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Applying optimal control theory to air racing by Steven R. Hall

During the last two years, I’ve had the opportunity to apply knowledge of aerospace engineering and, in particular, optimal control theory, as a member of a Red Bull Air Race team.

The race series is sanctioned by the Fédération Aéronautique Internationale and usually comprises eight events per season run at locations throughout the world.

My involvement with the air race series began in August 2014 after I heard that race pilot Michael Goulian was looking for technical help to improve. I realized that I could use my knowledge of aerospace engineering, especially optimal control theory, to help him fly the airplane faster. After meeting with Michael, I became a member of the team. The air race teams are small, typically with only three to five team members, including the pilot. My team, Team 99, has four members: team leader and pilot Goulian, technician Warren Cilliers, team coordinator Pablo Branco, and me. I serve as the team tactician.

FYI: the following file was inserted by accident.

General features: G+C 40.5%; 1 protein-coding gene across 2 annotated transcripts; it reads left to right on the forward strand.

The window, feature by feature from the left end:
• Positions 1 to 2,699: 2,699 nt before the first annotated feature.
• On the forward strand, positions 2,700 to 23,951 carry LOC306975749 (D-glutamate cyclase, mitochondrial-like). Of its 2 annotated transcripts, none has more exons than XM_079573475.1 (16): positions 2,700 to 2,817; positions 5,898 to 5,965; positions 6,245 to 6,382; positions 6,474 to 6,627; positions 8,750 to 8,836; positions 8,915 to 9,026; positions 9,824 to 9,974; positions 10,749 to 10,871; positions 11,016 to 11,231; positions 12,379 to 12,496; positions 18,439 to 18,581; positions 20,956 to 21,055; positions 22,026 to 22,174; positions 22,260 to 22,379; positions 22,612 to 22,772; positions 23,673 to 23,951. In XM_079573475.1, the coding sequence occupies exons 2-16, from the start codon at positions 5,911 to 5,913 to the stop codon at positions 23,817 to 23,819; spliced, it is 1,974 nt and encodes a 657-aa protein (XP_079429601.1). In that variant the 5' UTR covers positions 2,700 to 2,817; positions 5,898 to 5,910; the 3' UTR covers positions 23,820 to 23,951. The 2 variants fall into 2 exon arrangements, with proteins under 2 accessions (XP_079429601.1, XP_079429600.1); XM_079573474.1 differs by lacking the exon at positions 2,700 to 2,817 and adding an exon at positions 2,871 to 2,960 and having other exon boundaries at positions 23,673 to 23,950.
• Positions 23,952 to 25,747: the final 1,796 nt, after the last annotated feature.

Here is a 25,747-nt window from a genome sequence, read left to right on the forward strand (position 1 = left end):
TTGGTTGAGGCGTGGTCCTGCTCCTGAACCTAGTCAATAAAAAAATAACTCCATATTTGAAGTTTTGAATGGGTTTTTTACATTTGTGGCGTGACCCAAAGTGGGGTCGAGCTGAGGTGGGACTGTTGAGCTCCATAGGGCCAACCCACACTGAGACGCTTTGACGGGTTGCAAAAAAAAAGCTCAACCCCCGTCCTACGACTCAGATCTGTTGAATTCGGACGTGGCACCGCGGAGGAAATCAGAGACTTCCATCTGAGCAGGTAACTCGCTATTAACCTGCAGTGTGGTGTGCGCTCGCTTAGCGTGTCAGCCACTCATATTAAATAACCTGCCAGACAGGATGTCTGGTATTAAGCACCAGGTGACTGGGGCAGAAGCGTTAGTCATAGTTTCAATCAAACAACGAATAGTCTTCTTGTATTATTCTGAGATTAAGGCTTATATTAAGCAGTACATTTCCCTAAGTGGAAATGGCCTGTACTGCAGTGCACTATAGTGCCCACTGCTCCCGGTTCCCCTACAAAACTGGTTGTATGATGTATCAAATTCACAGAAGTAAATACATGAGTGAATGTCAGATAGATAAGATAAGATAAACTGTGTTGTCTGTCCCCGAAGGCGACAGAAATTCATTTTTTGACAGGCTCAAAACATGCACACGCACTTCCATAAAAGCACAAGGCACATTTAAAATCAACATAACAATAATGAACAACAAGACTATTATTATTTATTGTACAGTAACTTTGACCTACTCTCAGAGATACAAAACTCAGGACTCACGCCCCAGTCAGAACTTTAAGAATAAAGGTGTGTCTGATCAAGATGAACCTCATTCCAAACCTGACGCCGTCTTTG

THE RACE Each race is run in heats, with a single plane at a time on the track. The race is flown over a course defined by a number of gates, typically covering about 5 km in a closed circuit, and takes about one minute to complete. The gates are defined by 25 m tall inflatable pylons, which are designed to safely tear if hit by an airplane. There are two types of gate. An air gate is a pair of pylons, set 13 m apart, that pilots must fly through in a level attitude. There are also single pylon gates, often set up in groups of three to form a chicane or slalom. Pilots must past by single pylon gates at the appropriate height, and not be descending or climbing, but need not have wings level.

Applying optimal control theory to air racing


MIT AeroAstro annual magazine 2015-2016Aeroastro 2015 16  

Annual magazine review of MIT Aeronautics and Astronautics Department research and educational initiatives.

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